Howard Keel

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Howard Keel
Keel in trailer for Annie Get Your Gun (1950)
Harold Clifford Keel

(1919-04-13)April 13, 1919
DiedNovember 7, 2004(2004-11-07) (aged 85)
Occupation(s)Actor, singer
Years active1943–2002
  • Rosemary Cooper
  • Helen Anderson
  • Judy Magamoll
    (m. 1970)
RelativesBodie Olmos (grandson)
12th President of the Screen Actors Guild
In office
Preceded byLeon Ames
Succeeded byRonald Reagan

Harold Clifford Keel (April 13, 1919 – November 7, 2004),[1] professionally Howard Keel, was an American actor and singer known for his rich bass-baritone singing voice.[2] He starred in a number of MGM musicals in the 1950s and in the television series Dallas from 1981 to 1991.

Early life[edit]

Keel was born in Gillespie, Illinois,[2] [1] the younger of two sons born to Navyman-turned-coalminer Homer Keel and his wife, Grace Margaret (née Osterkamp). Howard's elder brother was Frederick William Keel. After his father's death in 1930, Keel and his mother moved to California, where he graduated from Fallbrook High School at age 17. He worked various odd jobs until settling at Douglas Aircraft Company as a "traveling representative". He was a long haul truck driver.[citation needed]

In the 1950s, the MGM publicity department erroneously[citation needed] stated that Keel's birth name was Harold Leek.[3]


At age 20, Keel was overheard singing by his landlady, Mom Rider, and was encouraged to take vocal lessons. One of his music heroes was the great baritone Lawrence Tibbett.[4] Keel later remarked that learning that his own voice was a basso cantante was one of the greatest disappointments of his life.[citation needed] Nevertheless, his first public performance took place in the summer of 1941, when he played the role of Samuel the Prophet in Handel's oratorio Saul (singing a duet with bass-baritone George London).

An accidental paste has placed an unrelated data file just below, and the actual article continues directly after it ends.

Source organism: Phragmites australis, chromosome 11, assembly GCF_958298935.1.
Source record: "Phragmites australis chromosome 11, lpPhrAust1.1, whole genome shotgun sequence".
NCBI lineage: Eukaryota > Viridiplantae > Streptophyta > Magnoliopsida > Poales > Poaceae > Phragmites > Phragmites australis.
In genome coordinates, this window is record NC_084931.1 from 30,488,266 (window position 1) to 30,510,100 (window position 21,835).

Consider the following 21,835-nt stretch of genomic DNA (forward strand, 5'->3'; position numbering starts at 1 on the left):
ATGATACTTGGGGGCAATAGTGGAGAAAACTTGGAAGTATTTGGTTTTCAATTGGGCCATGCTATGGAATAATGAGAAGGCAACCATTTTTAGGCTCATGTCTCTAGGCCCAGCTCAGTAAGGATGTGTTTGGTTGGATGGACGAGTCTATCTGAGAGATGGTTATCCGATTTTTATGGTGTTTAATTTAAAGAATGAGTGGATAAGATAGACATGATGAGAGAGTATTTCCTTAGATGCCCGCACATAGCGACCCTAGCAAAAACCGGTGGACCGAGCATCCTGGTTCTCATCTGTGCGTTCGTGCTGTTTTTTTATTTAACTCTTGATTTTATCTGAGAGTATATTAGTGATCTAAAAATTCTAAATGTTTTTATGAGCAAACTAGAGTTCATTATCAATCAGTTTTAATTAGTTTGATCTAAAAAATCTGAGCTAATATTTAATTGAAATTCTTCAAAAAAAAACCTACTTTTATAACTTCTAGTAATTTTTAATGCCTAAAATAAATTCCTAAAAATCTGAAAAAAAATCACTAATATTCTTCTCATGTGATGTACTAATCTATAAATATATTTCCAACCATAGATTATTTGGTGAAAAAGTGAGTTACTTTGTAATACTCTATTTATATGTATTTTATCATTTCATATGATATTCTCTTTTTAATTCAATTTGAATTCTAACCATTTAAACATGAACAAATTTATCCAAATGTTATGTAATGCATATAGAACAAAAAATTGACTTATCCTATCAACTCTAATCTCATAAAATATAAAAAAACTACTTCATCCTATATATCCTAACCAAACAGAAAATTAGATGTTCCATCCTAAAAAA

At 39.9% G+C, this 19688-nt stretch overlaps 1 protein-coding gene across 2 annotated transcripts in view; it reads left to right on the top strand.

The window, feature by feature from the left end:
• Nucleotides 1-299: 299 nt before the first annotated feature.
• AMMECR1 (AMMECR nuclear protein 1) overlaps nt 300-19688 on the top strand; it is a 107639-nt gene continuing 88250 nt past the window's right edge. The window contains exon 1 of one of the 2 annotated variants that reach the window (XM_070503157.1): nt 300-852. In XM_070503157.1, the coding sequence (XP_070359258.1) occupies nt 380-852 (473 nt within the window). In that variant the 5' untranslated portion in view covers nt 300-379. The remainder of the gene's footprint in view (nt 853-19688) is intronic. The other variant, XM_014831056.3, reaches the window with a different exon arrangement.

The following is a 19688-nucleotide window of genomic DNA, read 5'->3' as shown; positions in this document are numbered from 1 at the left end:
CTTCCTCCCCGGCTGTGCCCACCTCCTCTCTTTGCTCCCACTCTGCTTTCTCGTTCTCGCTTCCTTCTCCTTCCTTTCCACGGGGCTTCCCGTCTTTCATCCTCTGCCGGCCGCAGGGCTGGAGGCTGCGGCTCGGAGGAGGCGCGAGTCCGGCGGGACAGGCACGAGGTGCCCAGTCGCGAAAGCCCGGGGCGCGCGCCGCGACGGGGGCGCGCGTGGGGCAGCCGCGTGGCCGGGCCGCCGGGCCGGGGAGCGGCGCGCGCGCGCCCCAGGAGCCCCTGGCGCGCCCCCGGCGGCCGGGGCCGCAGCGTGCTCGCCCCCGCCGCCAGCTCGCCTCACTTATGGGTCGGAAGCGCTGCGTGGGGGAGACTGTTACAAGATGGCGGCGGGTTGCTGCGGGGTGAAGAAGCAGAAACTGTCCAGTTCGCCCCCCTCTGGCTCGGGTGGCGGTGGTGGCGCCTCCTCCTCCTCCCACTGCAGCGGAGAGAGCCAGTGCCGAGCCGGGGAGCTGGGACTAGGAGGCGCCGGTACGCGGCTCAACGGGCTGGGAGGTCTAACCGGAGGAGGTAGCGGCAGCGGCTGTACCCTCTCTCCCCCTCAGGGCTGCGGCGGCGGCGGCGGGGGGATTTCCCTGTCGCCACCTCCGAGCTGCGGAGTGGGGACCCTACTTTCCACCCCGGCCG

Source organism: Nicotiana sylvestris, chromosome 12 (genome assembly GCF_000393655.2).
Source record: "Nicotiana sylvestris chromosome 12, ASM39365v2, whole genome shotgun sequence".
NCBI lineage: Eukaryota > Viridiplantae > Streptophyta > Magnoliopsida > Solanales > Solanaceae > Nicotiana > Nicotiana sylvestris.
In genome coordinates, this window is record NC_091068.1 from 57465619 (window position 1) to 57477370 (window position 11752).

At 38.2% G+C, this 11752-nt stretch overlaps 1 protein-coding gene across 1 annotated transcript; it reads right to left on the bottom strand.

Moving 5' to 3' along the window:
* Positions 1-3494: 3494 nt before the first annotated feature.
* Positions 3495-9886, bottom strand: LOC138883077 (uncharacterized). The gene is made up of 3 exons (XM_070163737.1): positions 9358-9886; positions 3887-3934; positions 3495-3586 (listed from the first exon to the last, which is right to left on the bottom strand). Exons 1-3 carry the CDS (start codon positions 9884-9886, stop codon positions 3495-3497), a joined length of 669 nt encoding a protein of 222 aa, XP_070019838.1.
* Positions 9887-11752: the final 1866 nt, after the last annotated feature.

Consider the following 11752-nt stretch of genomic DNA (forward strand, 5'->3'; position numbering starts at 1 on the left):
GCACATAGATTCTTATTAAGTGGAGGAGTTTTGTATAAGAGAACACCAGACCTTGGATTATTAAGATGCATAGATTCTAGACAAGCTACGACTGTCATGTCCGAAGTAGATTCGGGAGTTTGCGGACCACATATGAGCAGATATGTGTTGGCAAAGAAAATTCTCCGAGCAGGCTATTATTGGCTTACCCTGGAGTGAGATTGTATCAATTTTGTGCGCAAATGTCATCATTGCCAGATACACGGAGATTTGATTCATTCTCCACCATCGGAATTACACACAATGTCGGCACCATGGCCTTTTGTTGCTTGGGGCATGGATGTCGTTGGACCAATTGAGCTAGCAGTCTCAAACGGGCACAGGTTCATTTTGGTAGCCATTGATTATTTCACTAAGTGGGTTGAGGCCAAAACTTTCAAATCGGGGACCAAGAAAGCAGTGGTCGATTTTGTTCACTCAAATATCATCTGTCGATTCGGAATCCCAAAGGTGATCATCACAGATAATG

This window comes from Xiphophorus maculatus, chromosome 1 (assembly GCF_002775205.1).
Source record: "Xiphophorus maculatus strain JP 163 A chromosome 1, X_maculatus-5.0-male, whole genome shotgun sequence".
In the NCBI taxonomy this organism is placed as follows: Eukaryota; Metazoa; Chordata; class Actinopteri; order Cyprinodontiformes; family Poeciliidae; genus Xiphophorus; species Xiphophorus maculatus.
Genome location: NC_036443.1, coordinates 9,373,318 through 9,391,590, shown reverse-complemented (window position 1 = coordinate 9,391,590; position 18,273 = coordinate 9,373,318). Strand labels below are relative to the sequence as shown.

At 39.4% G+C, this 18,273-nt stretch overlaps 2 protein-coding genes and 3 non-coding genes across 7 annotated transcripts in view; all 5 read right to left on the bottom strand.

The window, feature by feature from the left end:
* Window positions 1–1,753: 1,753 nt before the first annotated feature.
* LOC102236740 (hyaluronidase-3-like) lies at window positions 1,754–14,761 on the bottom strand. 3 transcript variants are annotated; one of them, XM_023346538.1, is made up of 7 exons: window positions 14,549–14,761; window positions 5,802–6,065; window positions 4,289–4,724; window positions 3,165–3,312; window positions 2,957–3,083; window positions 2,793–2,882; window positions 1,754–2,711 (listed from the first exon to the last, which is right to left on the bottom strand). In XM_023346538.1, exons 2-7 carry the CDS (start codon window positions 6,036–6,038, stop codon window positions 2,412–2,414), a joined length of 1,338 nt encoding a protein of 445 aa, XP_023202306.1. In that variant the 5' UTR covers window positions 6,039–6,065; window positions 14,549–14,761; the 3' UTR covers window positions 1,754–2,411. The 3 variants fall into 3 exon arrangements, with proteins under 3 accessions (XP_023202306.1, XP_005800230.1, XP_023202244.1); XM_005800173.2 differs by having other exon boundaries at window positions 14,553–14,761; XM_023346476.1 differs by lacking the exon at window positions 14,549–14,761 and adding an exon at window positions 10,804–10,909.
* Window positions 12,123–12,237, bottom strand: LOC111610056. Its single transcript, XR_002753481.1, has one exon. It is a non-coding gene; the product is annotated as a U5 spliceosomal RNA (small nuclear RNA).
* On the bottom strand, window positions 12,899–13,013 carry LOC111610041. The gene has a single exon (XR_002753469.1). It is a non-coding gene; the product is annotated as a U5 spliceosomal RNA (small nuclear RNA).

In 1945, he made his Broadway debut as a vacation replacement for John Raitt in Carousel, playing the role of Billy Bigelow from August 20 - September 8, 1945.[5][6] Two weeks later, on September 24, he took over the lead role of Curly in Oklahoma!, playing across the street at the St. James Theatre.[7][8] He temporarily left Oklahoma! to once again fill-in for John Raitt, this time from June 3 - August 31, 1946, returning to Oklahoma! afterwards.[9][10] In 1947, Oklahoma! became the first American postwar musical to travel to London, England, and Keel joined the production.[2] On April 30, 1947, at the Drury Lane Theatre, the capacity audience (which included the future Queen Elizabeth II) demanded 14 encores.

Keel made his film debut as Harold Keel at the British Lion studio in Elstree, in The Small Voice (1948),[1] released in the United States as The Hideout.[2] He played an escaped convict holding a playwright and his wife hostage in their English country cottage.[11] Additional Broadway credits include Saratoga, No Strings, and Ambassador. He appeared at The Muny in St. Louis as Adam in Seven Brides for Seven Brothers (1978); Emile de Becque in South Pacific (1992); and as General Waverly in White Christmas (2000).


Esther Williams and Howard Keel

From London's West End, Keel went to Hollywood in 1949 where he was engaged by the Metro-Goldwyn-Mayer film studio. He made his musical film debut as Frank Butler in the film version of Irving Berlin's Annie Get Your Gun (1950), co-starring with Betty Hutton.[2] The film was a big hit and established Keel as a star.[12]

MGM put him with Esther Williams in Pagan Love Song (1950), which was successful, but not as profitable as most Esther Williams films because it went over budget.[12] Keel had a third hit in a row with the comedy Three Guys Named Mike (1951), supporting Van Johnson and Jane Wyman.

Even more popular was Show Boat (1951), where Keel played the male lead with Kathryn Grayson and Ava Gardner.[2] Keel was reunited with Williams in Texas Carnival (1952). He had his first flop at MGM with the comedy Callaway Went Thataway (1952) co-starring Fred MacMurray and Dorothy McGuire.[12] Lovely to Look At (1952), with Grayson and based on the stage musical Roberta, was popular but lost money.[12]

MGM tried him in the adventure film Desperate Search (1953), which was poorly received. So too was the comedy Fast Company (1953). More popular was Ride, Vaquero! (1953), with Gardner and Robert Taylor.

Warner Bros borrowed Keel to play Wild Bill Hickok with Doris Day in Calamity Jane (1953), another hit. Back at MGM, he and Grayson made Kiss Me Kate (1953), which again was liked by the public but unprofitable. The same went for Rose Marie (1954) which Keel made with Ann Blyth. However Seven Brides for Seven Brothers (1954) with Jane Powell was a huge success, and it made MGM over $3 million in profit.[12]